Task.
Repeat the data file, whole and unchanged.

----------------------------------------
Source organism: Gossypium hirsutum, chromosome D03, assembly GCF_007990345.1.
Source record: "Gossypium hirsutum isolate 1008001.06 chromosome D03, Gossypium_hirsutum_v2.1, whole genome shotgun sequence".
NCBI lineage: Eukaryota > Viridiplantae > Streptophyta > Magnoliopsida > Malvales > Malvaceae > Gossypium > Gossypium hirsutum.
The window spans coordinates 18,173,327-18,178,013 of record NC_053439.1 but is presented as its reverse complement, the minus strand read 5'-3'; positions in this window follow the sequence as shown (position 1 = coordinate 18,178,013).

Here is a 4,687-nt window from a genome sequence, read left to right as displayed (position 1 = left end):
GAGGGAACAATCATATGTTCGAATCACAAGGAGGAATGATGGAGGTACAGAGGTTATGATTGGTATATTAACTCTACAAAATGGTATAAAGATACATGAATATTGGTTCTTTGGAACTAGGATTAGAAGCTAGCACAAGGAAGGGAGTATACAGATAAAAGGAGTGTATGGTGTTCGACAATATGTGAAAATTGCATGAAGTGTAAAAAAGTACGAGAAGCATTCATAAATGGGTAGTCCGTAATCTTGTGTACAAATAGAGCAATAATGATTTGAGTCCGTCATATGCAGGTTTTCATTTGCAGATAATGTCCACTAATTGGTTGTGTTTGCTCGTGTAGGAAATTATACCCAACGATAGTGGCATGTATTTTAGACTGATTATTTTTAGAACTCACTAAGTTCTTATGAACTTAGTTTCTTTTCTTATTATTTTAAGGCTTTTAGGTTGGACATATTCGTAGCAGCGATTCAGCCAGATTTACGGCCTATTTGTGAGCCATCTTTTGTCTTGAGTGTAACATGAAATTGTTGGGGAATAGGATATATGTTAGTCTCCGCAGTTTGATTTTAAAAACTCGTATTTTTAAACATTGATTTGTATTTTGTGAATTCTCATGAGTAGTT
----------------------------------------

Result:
Source organism: Gossypium hirsutum, chromosome D03, assembly GCF_007990345.1.
Source record: "Gossypium hirsutum isolate 1008001.06 chromosome D03, Gossypium_hirsutum_v2.1, whole genome shotgun sequence".
NCBI lineage: Eukaryota > Viridiplantae > Streptophyta > Magnoliopsida > Malvales > Malvaceae > Gossypium > Gossypium hirsutum.
The window spans coordinates 18,173,327-18,178,013 of record NC_053439.1 but is presented as its reverse complement, the minus strand read 5'-3'; positions in this window follow the sequence as shown (position 1 = coordinate 18,178,013).

Here is a 4,687-nt window from a genome sequence, read left to right as displayed (position 1 = left end):
GAGGGAACAATCATATGTTCGAATCACAAGGAGGAATGATGGAGGTACAGAGGTTATGATTGGTATATTAACTCTACAAAATGGTATAAAGATACATGAATATTGGTTCTTTGGAACTAGGATTAGAAGCTAGCACAAGGAAGGGAGTATACAGATAAAAGGAGTGTATGGTGTTCGACAATATGTGAAAATTGCATGAAGTGTAAAAAAGTACGAGAAGCATTCATAAATGGGTAGTCCGTAATCTTGTGTACAAATAGAGCAATAATGATTTGAGTCCGTCATATGCAGGTTTTCATTTGCAGATAATGTCCACTAATTGGTTGTGTTTGCTCGTGTAGGAAATTATACCCAACGATAGTGGCATGTATTTTAGACTGATTATTTTTAGAACTCACTAAGTTCTTATGAACTTAGTTTCTTTTCTTATTATTTTAAGGCTTTTAGGTTGGACATATTCGTAGCAGCGATTCAGCCAGATTTACGGCCTATTTGTGAGCCATCTTTTGTCTTGAGTGTAACATGAAATTGTTGGGGAATAGGATATATGTTAGTCTCCGCAGTTTGATTTTAAAAACTCGTATTTTTAAACATTGATTTGTATTTTGTGAATTCTCATGAGTAGTT